Another festival, another overdose.
On New Year’s Day, the Sydney music community was shaken by the news that a 23-year-old woman had been hospitalised after consuming MDMA at the Field Day music festival.
Thankfully, the woman was discharged earlier this week and is expected to make a full recovery.
The incident is the latest in a string of drug-related overdoses, with two revellers tragically passing away after consuming drugs at Stereosonic.
In response, the NSW government is reportedly considering banning festivals altogether.
Speaking to the media earlier this week, NSW Police Minister Troy Grant said that music festivals could ‘potentially be shut down,’ and ‘ultimately, if the events continue to cause deaths…the festivals will write their own script.’ He has expressed support for the idea of music festivals being made a thing of the past.
But the proposal has attracted widespread criticism from musicians, festival organisers and patrons alike.
Organisers Hit With Criticism
Following the latest overdose, Police Minister Grant lashed out at festival organiser Fuzzy – which runs Field Day, Harbourlife and Listen Out – saying:
‘Festival organisers have a duty of care to look after patrons and the ball is now in their court to tell worried parents and grieving families what steps they are taking to improve the situation.
The government is reviewing the system of regulating events held on public land, including the process for granting permits for events such as music festivals.’
But Fuzzy has hit back by saying that it, ‘has always made health and safety a priority which is approved by government stakeholders and also communicated to our customers via ticket holder emails, patron maps, the event app and dedicated event website.’
Those who regularly attend music festivals would no doubt be aware of the lengths organisers take to make events safe for all parties. Triple J’s Hack program reported that at this year’s Field Day event, there were 34 medical staff, 6 ambulance staff, and 26 Red Cross harm minimisation staff in attendance – as well as three dedicated “chill out” bars and 76 free water points (vastly more the 9 that are required by the festival’s liquor licence).
Is There Really a Drug Problem?
Festival organisers also deny that drugs are a major problem, saying that the number of patrons seeking medical attention for alcohol consumption far exceeds those seeking treatment for drugs.
Approximately 28,000 people attended Field Day this year – and over 200 are estimated to have received medical attention at the event, with five hospitalised.
But of those, only 13 (or 0.0005% of attendees) sought treatment for drug use.
Alcohol is widely available at the events, and an estimated 14 people sought treatment for intoxication.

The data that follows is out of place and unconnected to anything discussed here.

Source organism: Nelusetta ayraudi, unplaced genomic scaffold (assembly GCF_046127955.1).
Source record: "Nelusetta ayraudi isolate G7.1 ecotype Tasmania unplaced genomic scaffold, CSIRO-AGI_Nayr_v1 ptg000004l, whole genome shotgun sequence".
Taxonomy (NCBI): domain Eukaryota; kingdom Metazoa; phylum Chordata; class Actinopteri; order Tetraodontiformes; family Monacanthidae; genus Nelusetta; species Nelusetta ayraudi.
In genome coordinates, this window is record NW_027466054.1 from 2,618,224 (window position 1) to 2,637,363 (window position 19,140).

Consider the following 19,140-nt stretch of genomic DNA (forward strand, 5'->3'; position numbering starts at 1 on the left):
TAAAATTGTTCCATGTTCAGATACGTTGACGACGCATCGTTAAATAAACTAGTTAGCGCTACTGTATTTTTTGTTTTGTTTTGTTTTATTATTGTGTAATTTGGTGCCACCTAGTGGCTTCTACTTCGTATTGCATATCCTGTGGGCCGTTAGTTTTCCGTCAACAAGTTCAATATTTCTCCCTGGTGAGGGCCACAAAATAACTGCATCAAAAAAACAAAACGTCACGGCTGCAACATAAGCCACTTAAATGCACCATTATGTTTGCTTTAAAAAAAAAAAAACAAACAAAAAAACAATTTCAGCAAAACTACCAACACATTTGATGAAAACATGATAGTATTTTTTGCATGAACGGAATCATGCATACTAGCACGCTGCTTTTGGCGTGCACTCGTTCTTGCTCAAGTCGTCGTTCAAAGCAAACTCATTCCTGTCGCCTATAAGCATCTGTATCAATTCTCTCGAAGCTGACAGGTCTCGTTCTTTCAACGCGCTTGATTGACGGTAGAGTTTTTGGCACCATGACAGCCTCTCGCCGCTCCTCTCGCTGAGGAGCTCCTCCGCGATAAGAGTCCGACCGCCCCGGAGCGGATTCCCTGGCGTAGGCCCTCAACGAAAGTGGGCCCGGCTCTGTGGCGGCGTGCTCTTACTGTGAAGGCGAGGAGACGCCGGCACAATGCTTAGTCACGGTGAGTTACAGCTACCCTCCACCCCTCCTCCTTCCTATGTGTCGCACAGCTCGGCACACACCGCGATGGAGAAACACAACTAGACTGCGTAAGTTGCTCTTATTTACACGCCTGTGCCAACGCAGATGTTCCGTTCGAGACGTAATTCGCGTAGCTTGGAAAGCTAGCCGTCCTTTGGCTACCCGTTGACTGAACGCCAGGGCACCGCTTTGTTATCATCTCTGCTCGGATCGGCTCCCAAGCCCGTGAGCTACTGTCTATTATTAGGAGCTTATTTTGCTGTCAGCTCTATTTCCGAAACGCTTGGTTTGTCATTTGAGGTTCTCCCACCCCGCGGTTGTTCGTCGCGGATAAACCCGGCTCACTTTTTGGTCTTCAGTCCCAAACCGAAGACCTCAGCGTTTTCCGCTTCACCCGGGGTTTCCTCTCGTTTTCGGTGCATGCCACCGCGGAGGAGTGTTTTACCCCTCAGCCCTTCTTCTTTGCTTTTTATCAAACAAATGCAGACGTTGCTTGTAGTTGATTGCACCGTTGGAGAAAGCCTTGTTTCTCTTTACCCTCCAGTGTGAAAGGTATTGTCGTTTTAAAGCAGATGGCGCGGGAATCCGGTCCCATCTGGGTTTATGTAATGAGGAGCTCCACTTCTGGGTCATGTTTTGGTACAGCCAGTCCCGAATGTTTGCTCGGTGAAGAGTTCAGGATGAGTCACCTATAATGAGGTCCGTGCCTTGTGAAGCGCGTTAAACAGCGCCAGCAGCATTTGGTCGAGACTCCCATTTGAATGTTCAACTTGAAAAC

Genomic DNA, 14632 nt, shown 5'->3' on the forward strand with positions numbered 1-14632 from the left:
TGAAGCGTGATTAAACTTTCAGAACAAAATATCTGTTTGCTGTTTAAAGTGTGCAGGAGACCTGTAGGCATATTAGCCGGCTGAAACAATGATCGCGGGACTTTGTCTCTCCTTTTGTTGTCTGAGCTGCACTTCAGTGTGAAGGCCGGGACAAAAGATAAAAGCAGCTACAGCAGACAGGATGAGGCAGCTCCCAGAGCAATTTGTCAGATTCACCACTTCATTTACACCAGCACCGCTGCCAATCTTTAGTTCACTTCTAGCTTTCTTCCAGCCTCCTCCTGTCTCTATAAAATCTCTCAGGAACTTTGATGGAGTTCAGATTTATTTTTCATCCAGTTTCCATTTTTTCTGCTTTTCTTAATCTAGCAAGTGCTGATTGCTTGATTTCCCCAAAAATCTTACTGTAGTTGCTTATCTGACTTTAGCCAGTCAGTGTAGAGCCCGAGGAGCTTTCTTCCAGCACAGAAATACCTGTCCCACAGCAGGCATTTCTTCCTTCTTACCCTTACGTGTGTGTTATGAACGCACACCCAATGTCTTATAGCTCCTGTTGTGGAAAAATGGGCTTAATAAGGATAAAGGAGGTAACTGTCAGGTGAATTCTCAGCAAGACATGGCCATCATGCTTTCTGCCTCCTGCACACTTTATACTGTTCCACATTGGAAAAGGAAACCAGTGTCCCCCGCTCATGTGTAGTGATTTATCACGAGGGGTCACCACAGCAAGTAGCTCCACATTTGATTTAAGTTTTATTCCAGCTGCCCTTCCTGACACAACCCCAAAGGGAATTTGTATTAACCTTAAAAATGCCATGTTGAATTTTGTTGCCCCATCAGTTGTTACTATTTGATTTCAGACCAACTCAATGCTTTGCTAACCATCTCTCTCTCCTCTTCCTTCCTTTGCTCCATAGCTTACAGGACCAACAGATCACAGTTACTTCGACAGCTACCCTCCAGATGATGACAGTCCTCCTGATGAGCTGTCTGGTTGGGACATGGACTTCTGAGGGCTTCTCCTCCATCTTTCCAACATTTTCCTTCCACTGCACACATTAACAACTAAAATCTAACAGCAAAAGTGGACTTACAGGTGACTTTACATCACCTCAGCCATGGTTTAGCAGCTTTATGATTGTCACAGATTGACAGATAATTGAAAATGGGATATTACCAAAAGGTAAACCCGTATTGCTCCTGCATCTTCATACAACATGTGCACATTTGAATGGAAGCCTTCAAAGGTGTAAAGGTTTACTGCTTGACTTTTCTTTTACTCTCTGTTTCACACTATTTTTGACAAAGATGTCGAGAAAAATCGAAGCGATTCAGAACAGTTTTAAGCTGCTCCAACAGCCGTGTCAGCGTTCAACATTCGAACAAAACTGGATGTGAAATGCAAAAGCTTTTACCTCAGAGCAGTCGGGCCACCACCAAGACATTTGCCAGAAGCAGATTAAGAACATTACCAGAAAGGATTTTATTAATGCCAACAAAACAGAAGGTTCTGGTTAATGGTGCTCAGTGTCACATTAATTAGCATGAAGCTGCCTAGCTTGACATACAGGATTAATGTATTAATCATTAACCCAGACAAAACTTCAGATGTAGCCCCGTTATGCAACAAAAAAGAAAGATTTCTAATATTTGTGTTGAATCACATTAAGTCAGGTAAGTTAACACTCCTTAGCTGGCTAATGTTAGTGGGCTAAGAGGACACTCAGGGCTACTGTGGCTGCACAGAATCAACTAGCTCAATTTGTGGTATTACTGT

Field Day organisers contend media statistics are an inaccurate representation of medical assistance provided at the event. According to Fuzzy, around 180 people sought treatment for minor injuries which were not alcohol or drug related – such as minor cuts, sunscreen in eyes, and paracetamol – not for drug use.
Is Banning Festivals the Right Solution?
As discussed in many of our previous blogs, the Australian government has backed the prohibition of drugs for decades; spending billions of taxpayer dollars on ineffective advertising campaigns, police and law enforcement efforts.
Despite this, there has been no reduction in the number of people using drugs: the 2015 Australian National Drug Strategy Household Survey found that 27% of Australians aged between 20 and 29 had used drugs in the past year, with 8% using ecstasy.
At this year’s Field Day festival, 214 people were charged with drug offences, with three charged with drug supply. This was despite attendees being warned about the presence of police officers and drug detection dogs well in advance.
Drug experts concede that festivalgoers will continue to use drugs despite the risks. Will Tregonning from drug education group Unharm told the media:
‘People are going to use drugs anyway, not knowing what they’re taking. We want to provide that at-risk group of people, already about to use drugs, info about the drugs they’re intending to consume, and give them info around the risks of consuming that substance.’
However, many have questioned the utility of banning music festivals altogether, given the fact that the vast majority of people attend and have a great time without incident. The government has been asked to rethink its approach by holding an inquiry into festival deaths, instead of rushing to ban them altogether.
Acting Opposition Leader Linda Burney has voiced her support for an inquiry, saying:
‘Tough talking is all very well but the talking needs to be done with people who understand the challenges, who organise festivals, and to young people…Banning festivals is not the answer but understanding the challenges [is], and the parliamentary inquiry will provide that.’
She says that alternative solutions, such as better education about the dangers of using drugs, as well as drug detection procedures, should be examined by the inquiry.
Others have suggested that banning music festivals could do more harm than good – Australian electronic band The Presets released a statement on social media this week calling idea ‘nuts.’
Many believe that banning festivals would result in illegal underground festivals flourishing – where there would be no medical supervision or drug detection operations.
Deaths due to drug use are an obvious concern, but banning festivals does not appear to be the answer.
Before jumping the gun, perhaps the government should consider implementing policies which treat drug use as a health concern, rather than a crime – such as pill testing, which has already proven to be effective way of reducing drug related deaths at festivals in many European countries.